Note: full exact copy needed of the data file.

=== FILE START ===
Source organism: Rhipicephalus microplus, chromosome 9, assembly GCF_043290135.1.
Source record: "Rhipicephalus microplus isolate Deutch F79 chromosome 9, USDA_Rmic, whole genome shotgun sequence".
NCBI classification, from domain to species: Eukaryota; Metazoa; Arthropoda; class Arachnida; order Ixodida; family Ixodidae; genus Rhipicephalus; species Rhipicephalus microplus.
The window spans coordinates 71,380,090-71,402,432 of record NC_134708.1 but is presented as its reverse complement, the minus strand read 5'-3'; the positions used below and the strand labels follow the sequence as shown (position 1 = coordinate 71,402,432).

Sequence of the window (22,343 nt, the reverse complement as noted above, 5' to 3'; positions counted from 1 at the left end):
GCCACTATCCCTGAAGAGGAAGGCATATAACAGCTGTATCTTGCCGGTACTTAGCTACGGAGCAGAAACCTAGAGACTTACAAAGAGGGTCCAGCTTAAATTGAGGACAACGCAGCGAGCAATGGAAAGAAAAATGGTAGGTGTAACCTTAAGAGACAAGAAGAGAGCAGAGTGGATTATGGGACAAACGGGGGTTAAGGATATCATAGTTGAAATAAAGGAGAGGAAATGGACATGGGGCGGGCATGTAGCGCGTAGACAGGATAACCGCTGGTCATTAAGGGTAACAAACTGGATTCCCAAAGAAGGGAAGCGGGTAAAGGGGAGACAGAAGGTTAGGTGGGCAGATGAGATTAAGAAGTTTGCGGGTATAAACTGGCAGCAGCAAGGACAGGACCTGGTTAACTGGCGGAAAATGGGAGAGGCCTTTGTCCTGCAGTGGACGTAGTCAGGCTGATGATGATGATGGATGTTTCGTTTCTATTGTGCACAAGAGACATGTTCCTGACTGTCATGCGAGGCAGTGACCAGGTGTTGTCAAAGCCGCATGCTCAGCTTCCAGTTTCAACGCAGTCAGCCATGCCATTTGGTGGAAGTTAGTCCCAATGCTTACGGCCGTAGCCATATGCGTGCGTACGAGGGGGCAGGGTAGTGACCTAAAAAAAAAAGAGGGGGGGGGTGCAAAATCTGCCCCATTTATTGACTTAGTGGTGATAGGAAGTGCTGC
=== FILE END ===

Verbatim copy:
Source organism: Rhipicephalus microplus, chromosome 9, assembly GCF_043290135.1.
Source record: "Rhipicephalus microplus isolate Deutch F79 chromosome 9, USDA_Rmic, whole genome shotgun sequence".
NCBI classification, from domain to species: Eukaryota; Metazoa; Arthropoda; class Arachnida; order Ixodida; family Ixodidae; genus Rhipicephalus; species Rhipicephalus microplus.
The window spans coordinates 71,380,090-71,402,432 of record NC_134708.1 but is presented as its reverse complement, the minus strand read 5'-3'; the positions used below and the strand labels follow the sequence as shown (position 1 = coordinate 71,402,432).

Sequence of the window (22,343 nt, the reverse complement as noted above, 5' to 3'; positions counted from 1 at the left end):
GCCACTATCCCTGAAGAGGAAGGCATATAACAGCTGTATCTTGCCGGTACTTAGCTACGGAGCAGAAACCTAGAGACTTACAAAGAGGGTCCAGCTTAAATTGAGGACAACGCAGCGAGCAATGGAAAGAAAAATGGTAGGTGTAACCTTAAGAGACAAGAAGAGAGCAGAGTGGATTATGGGACAAACGGGGGTTAAGGATATCATAGTTGAAATAAAGGAGAGGAAATGGACATGGGGCGGGCATGTAGCGCGTAGACAGGATAACCGCTGGTCATTAAGGGTAACAAACTGGATTCCCAAAGAAGGGAAGCGGGTAAAGGGGAGACAGAAGGTTAGGTGGGCAGATGAGATTAAGAAGTTTGCGGGTATAAACTGGCAGCAGCAAGGACAGGACCTGGTTAACTGGCGGAAAATGGGAGAGGCCTTTGTCCTGCAGTGGACGTAGTCAGGCTGATGATGATGATGGATGTTTCGTTTCTATTGTGCACAAGAGACATGTTCCTGACTGTCATGCGAGGCAGTGACCAGGTGTTGTCAAAGCCGCATGCTCAGCTTCCAGTTTCAACGCAGTCAGCCATGCCATTTGGTGGAAGTTAGTCCCAATGCTTACGGCCGTAGCCATATGCGTGCGTACGAGGGGGCAGGGTAGTGACCTAAAAAAAAAAGAGGGGGGGGGTGCAAAATCTGCCCCATTTATTGACTTAGTGGTGATAGGAAGTGCTGC